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Worker Reinstated after Secret Filming

Wednesday, October 15, 2014

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A railroad machinist who was fired after secretly recording a test of faulty equipment will return to his position with back pay and damages, federal officials announced.

The Occupational Safety and Health Administration says Union Pacific Railroad violated federal whistleblower provisions when it suspended an employee after he refused to delete video footage of an air-compressor test aboard a locomotive.

Union Pacific Railway
©iStock / jmoor17

OSHA ordered Union Pacific Railroad to pay $51,000 in back pay to an employee the company suspended after he refused to delete video footage of machinery testing.

OSHA has ordered Union Pacific, the largest railroad in North America, to pay $51,000 in punitive damages and back pay and reasonable attorney's fees to the employee, based in Carson, CA.

OSHA does not publicly identify whistleblowers.

Equipment Deemed Unsafe

The day before being suspended, the employee deemed the compressor unsafe and unusable, but a supervisor disagreed and overturned his decision, according to OSHA investigators.

At some point, the employee also videotaped a "safety inspection" and "machinery testing" of the equipment, OSHA said.

A few days later, the employee told management that he had sent the video to the Federal Railroad Administration. 

In addition to paying back wages and damages, OSHA ordered Union Pacific Railroad to amend its policy of banning cell-phone recordings of safety activities.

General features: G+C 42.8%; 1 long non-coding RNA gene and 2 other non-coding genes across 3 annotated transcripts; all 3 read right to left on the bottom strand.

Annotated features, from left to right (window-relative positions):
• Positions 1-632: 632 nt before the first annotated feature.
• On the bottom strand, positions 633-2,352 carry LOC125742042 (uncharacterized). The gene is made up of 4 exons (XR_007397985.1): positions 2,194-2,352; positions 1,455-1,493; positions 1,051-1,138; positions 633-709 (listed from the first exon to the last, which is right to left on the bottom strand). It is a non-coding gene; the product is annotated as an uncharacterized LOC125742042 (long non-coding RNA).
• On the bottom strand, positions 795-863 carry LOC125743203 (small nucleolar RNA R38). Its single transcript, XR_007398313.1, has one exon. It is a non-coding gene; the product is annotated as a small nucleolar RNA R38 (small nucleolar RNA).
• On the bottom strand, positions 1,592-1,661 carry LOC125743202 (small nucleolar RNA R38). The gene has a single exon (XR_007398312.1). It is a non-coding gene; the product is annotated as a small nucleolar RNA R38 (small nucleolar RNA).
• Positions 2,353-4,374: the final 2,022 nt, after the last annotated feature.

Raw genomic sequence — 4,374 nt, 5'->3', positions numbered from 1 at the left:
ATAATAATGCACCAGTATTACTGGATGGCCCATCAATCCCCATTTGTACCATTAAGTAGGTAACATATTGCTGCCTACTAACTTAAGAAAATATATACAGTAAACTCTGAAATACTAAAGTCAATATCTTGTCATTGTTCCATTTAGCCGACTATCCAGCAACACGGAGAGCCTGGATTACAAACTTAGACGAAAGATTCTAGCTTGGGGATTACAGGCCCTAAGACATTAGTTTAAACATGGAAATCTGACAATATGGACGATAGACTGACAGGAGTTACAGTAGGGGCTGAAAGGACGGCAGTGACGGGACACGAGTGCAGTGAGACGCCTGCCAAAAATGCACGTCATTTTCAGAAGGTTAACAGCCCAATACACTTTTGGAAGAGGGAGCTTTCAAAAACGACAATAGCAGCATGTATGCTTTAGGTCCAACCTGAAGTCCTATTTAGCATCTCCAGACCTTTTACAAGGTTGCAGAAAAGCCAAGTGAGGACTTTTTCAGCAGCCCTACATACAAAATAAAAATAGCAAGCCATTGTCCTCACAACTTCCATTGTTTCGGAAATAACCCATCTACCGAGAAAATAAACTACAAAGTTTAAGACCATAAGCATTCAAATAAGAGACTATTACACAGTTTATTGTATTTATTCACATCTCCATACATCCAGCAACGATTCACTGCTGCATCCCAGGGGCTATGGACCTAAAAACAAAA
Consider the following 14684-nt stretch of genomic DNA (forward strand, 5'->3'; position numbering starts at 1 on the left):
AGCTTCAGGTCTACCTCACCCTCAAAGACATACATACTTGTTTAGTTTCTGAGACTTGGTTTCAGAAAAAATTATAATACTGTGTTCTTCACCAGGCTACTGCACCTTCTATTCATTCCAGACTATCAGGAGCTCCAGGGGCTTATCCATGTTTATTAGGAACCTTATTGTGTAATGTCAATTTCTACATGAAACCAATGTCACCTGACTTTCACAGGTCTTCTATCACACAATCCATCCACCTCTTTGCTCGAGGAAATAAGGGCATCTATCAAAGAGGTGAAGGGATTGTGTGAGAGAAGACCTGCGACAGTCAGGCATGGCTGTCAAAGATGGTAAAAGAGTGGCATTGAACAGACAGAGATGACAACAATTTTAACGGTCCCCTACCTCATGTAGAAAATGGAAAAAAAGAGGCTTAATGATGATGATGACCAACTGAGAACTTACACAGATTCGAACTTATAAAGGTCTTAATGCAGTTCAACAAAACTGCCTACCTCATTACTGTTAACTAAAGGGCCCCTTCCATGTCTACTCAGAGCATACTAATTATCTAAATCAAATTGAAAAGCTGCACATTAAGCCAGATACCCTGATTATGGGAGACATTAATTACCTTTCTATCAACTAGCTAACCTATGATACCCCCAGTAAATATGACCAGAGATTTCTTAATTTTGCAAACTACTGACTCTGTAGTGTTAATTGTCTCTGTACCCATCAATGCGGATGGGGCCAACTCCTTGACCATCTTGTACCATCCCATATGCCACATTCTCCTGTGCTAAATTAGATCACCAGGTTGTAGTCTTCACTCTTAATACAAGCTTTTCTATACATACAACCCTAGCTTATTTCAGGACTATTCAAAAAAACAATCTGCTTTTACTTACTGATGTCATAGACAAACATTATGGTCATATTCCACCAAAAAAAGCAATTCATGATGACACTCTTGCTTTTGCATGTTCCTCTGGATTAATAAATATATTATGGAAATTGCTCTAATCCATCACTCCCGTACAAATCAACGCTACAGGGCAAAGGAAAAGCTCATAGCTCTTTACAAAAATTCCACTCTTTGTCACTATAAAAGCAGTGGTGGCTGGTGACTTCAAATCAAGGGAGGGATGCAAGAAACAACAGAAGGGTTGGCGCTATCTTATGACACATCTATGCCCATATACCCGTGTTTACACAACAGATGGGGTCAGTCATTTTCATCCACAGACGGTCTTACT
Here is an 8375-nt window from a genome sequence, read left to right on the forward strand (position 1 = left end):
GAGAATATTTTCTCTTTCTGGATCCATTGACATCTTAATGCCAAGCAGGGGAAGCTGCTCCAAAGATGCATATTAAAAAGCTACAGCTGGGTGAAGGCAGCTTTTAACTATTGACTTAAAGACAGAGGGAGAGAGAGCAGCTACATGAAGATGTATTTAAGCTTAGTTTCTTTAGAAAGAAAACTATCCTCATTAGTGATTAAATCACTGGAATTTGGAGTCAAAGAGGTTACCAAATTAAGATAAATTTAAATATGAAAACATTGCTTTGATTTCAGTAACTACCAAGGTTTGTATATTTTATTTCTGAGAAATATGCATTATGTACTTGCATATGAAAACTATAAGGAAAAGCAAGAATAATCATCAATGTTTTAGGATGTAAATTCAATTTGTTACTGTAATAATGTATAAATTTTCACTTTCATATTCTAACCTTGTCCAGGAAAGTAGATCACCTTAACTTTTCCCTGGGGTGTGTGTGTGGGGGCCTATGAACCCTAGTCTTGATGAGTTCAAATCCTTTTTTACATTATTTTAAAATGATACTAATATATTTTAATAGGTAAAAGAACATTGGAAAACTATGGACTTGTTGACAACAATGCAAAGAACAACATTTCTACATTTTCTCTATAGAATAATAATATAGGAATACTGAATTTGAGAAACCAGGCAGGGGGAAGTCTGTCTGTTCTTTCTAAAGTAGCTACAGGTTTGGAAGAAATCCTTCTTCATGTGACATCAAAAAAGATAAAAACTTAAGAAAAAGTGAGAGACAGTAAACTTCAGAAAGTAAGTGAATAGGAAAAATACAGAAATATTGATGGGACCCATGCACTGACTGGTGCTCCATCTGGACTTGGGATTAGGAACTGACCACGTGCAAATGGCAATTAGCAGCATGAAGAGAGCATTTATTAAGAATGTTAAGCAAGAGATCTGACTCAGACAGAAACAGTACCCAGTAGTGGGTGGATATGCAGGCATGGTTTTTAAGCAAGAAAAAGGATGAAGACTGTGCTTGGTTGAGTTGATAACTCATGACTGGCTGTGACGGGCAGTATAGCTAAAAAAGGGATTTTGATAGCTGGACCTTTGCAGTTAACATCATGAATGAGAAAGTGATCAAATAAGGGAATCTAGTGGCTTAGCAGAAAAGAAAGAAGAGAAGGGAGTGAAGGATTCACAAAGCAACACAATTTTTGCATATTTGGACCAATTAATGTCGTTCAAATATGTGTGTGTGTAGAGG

11 Whistleblower Violations

"Recording safety inspections on locomotives is protected by federal law," said Ken Atha, regional administrator for OSHA in San Francisco. "Workplace protections, such as these, ensure transparency, accountability, and freedom to raise safety concerns in the workplace without fear of retaliation."

According to OSHA, this is the 11th time in four years that Union Pacific Railroad has been found in violation of the whistleblower protection provisions of the Federal Railroad Safety Act. In one of those incidents, an employee was ordered reinstated after he reported an on-the-job injury.

Under the FRSA, an employee of a railroad carrier or a contractor or subcontractor is protected from retaliation for reporting certain safety and security violations.

   

Tagged categories: Federal Railroad Administration; Health & Safety; Inspection; North America; OSHA; Rail; Railcars; Video; Whistle blowing

Comment from Car F., (10/15/2014, 2:10 PM)

It is surprising that after 11 times the company executives are still free and not serving time for their reckless actions. Railway accident can have terrible consequences, not only for the workers, but for the communities should a derailment, a fire or an explosion was to occur due to safety violations. It is so important that they have their own legislation and their own police.


Comment from paul graham, (10/15/2014, 7:49 PM)

This definitely is wreckless administration and the supervisor should be accountable totally in overriding a safety issue as such.All the big corps are doing it and it has to stop.The is such funds that can be allocated for safety enforcement in these large company's. The big three do it every day in every department in every plant. I commend the employee for what he did .


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